The National Labor Relations Act and Non-Union Employers: Policy and Practice Issues in a Changing Environment

By Calvasina, Gerald E.; Calvasina, Eugene J. et al. | Journal of Legal, Ethical and Regulatory Issues, January 2007 | Go to article overview

The National Labor Relations Act and Non-Union Employers: Policy and Practice Issues in a Changing Environment


Calvasina, Gerald E., Calvasina, Eugene J., Calvasina, Richard V., Journal of Legal, Ethical and Regulatory Issues


ABSTRACT

For most non-union employers, the National Labor Relations Act (NLRA) is probably not the federal statute that has drawn a great deal of attention in recent years. Given the steady decline in union membership, density, and the number of representation elections conducted over the last forty years, the lack of attention is understandable. Yet in spite of the steady decline in membership and organizing activity, the basic rights of workers to form and join unions guaranteed under the NLRA continue to be advanced by financially and politically powerful entities within the American economy. The purpose of this paper is to analyze recent US Court and NLRB decisions, examine recent union organizing initiatives, and to assess their impact on management policy and practice.

INTRODUCTION

Employers in the United States today have numerous federal and state laws and administrative agencies that impact their human resource management policies and practices. At the federal level Title VII of the 1964 Civil Rights Act as amended, enforced through the Equal Employment Opportunity Commission (EEOC), draws most of the attention of employers because of its prohibition of discrimination in virtually all human resource decision-making situations. Depending on the state where an employers' business is located, the presence of state law and state Fair Employment Practice Agencies (FEPA) can further complicate compliance with anti-discrimination regulations. Wage and Hour regulations under the Fair Labor Standards Act, also enforced through both state and federal departments of labor can also occupy a considerable amount of most employers' attention. For most non-union employers then, the National Labor Relations Act and the National Labor Relations Board (NLRB), are probably not the federal law and agency that draws a great deal of attention.

The NLRA applies to all "enterprises whose operations affect commerce" (NLRB, 1997). The NLRB's requirements for exercising its power or jurisdiction are called jurisdictional standards. The standards are based on the yearly amount of business done by the enterprise, or on the yearly amount of its sales or of its purchases. They are stated in terms of total dollar volume of business and are different for different kinds of enterprises. For example, a retail enterprise with at least $500,000 total annual volume of business would be covered by the Act. A non-retail business with direct sales of goods to consumers in other States, or indirect sales through others (called outflow), of at least $50,000 a year; or direct purchases of goods from suppliers in other States, or indirect purchases through others (called inflow), of at least $50,000 a year would also be covered (NLRB, 1997).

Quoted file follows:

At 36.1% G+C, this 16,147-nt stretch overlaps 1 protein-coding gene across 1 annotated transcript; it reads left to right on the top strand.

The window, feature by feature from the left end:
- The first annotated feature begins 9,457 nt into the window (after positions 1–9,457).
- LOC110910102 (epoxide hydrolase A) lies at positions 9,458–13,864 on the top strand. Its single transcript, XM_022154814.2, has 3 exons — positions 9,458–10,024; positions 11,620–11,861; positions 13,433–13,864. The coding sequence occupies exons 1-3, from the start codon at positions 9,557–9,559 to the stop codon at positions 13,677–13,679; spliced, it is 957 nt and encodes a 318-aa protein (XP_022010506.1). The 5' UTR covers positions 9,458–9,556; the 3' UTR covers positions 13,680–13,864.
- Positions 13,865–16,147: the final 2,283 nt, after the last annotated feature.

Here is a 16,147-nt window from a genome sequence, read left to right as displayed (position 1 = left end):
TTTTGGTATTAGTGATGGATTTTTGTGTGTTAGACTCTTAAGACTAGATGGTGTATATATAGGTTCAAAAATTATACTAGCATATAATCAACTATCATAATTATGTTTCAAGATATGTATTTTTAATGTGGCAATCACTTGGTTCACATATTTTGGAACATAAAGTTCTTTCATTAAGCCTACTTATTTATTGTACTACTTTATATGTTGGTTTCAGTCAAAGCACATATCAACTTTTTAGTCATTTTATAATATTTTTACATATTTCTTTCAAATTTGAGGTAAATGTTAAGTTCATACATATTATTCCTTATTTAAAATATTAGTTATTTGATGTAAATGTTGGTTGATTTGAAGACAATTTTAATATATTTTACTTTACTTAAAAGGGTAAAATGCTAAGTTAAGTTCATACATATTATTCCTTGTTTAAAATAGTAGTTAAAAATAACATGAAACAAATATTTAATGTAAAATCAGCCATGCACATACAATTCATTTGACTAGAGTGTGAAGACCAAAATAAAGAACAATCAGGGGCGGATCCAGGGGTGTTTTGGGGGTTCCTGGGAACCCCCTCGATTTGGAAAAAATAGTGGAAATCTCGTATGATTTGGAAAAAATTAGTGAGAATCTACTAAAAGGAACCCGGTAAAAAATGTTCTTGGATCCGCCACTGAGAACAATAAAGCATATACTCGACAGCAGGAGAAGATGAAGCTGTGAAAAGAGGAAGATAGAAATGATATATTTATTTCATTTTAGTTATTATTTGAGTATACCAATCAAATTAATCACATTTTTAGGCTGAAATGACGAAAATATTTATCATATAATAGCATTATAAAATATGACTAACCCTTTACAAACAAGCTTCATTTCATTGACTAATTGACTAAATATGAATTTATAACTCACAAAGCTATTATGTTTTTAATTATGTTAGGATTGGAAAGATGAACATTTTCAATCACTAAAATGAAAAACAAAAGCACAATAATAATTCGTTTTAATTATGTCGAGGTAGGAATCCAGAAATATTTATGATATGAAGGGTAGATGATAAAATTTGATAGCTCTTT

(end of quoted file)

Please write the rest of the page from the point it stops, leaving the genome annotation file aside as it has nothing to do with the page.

The primary responsibility of the NLRB is the prevention and remedying of unfair labor practices under the National Labor Relations Act (NLRA) and the guaranteeing of the rights of employees to organize and bargain collectively with their employers. When you're a non-union employer without an open ongoing union organizing campaign underway, complacency with respect to the NLRA and the NLRB is understandable. Given the renewed interest and efforts on the part of organized labor to organize non-union employers and, NLRB and Federal Court decisions in the last decade, the mindset and perception as to the NLRA and the NLRB's impact on non-union employers should be changing. Organized labor has achieved some very large measures of success in organizing in recent years, and decisions by the NLRB, some already supported by court decisions, have impacted a number of issues important to all employers. The purpose of this paper is to examine recent US Court and NLRB decisions, recent union organizing initiatives, and to assess their impact on management policy and practice.

LEGAL BACKGROUND AND RECENT DECISIONS

Section 7 of the National Labor Relations Act (NLRA) provides employees with the right to . …

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